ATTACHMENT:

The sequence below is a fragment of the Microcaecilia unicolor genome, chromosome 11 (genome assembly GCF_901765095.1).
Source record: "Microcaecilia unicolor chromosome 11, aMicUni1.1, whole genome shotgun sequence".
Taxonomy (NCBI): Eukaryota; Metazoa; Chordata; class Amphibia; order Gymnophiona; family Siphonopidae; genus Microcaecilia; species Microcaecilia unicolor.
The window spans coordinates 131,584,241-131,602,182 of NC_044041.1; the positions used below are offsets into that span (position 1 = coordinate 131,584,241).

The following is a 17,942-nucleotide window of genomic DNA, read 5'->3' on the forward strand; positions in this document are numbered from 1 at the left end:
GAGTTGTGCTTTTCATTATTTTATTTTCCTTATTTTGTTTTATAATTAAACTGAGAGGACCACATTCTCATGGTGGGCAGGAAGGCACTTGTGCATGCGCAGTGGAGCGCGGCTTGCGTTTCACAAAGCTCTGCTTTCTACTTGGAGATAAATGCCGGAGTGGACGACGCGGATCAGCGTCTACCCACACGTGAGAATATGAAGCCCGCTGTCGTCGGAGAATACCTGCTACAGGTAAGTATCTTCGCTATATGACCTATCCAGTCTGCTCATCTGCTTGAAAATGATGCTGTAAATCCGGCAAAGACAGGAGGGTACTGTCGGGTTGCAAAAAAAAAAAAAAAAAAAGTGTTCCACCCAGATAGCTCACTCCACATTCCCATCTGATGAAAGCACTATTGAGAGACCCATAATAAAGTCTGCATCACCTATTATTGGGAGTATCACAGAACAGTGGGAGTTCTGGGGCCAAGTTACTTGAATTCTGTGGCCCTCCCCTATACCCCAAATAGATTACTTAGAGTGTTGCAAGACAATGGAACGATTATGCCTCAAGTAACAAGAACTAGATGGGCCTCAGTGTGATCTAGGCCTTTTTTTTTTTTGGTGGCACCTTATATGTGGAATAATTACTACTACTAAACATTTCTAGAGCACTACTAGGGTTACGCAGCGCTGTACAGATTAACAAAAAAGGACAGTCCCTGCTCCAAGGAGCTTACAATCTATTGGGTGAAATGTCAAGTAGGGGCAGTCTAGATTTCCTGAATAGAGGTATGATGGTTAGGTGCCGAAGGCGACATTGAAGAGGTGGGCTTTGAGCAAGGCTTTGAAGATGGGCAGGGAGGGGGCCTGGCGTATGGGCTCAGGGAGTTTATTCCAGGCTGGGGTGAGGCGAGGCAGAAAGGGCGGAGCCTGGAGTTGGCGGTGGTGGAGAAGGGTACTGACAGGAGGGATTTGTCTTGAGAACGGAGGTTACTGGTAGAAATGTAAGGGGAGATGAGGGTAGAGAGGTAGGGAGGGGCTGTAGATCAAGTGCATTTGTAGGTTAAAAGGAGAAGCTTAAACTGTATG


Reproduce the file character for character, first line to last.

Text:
The sequence below is a fragment of the Microcaecilia unicolor genome, chromosome 11 (genome assembly GCF_901765095.1).
Source record: "Microcaecilia unicolor chromosome 11, aMicUni1.1, whole genome shotgun sequence".
Taxonomy (NCBI): Eukaryota; Metazoa; Chordata; class Amphibia; order Gymnophiona; family Siphonopidae; genus Microcaecilia; species Microcaecilia unicolor.
The window spans coordinates 131,584,241-131,602,182 of NC_044041.1; the positions used below are offsets into that span (position 1 = coordinate 131,584,241).

The following is a 17,942-nucleotide window of genomic DNA, read 5'->3' on the forward strand; positions in this document are numbered from 1 at the left end:
GAGTTGTGCTTTTCATTATTTTATTTTCCTTATTTTGTTTTATAATTAAACTGAGAGGACCACATTCTCATGGTGGGCAGGAAGGCACTTGTGCATGCGCAGTGGAGCGCGGCTTGCGTTTCACAAAGCTCTGCTTTCTACTTGGAGATAAATGCCGGAGTGGACGACGCGGATCAGCGTCTACCCACACGTGAGAATATGAAGCCCGCTGTCGTCGGAGAATACCTGCTACAGGTAAGTATCTTCGCTATATGACCTATCCAGTCTGCTCATCTGCTTGAAAATGATGCTGTAAATCCGGCAAAGACAGGAGGGTACTGTCGGGTTGCAAAAAAAAAAAAAAAAAAAGTGTTCCACCCAGATAGCTCACTCCACATTCCCATCTGATGAAAGCACTATTGAGAGACCCATAATAAAGTCTGCATCACCTATTATTGGGAGTATCACAGAACAGTGGGAGTTCTGGGGCCAAGTTACTTGAATTCTGTGGCCCTCCCCTATACCCCAAATAGATTACTTAGAGTGTTGCAAGACAATGGAACGATTATGCCTCAAGTAACAAGAACTAGATGGGCCTCAGTGTGATCTAGGCCTTTTTTTTTTTTGGTGGCACCTTATATGTGGAATAATTACTACTACTAAACATTTCTAGAGCACTACTAGGGTTACGCAGCGCTGTACAGATTAACAAAAAAGGACAGTCCCTGCTCCAAGGAGCTTACAATCTATTGGGTGAAATGTCAAGTAGGGGCAGTCTAGATTTCCTGAATAGAGGTATGATGGTTAGGTGCCGAAGGCGACATTGAAGAGGTGGGCTTTGAGCAAGGCTTTGAAGATGGGCAGGGAGGGGGCCTGGCGTATGGGCTCAGGGAGTTTATTCCAGGCTGGGGTGAGGCGAGGCAGAAAGGGCGGAGCCTGGAGTTGGCGGTGGTGGAGAAGGGTACTGACAGGAGGGATTTGTCTTGAGAACGGAGGTTACTGGTAGAAATGTAAGGGGAGATGAGGGTAGAGAGGTAGGGAGGGGCTGTAGATCAAGTGCATTTGTAGGTTAAAAGGAGAAGCTTAAACTGTATG